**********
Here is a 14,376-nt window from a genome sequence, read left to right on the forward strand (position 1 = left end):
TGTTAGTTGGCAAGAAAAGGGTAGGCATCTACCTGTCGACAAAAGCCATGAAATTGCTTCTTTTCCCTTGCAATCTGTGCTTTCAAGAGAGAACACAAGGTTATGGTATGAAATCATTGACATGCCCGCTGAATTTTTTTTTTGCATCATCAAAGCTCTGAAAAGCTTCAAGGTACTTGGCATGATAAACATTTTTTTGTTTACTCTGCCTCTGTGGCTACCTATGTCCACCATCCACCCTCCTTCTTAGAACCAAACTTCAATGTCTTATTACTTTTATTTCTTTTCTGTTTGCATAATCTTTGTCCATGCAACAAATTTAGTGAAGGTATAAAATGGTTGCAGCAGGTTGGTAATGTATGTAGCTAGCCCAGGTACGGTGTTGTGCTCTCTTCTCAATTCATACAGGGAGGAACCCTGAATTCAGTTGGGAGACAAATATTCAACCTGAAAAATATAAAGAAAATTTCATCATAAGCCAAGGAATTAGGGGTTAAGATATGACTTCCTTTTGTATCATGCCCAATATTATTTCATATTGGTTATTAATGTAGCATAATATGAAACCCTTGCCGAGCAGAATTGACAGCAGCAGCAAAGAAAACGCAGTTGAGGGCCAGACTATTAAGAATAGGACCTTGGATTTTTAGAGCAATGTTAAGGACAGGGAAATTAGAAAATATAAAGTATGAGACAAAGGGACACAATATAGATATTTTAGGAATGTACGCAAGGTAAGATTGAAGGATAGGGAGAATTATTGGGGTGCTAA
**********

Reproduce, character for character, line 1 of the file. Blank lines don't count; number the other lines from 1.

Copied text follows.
Here is a 14,376-nt window from a genome sequence, read left to right on the forward strand (position 1 = left end):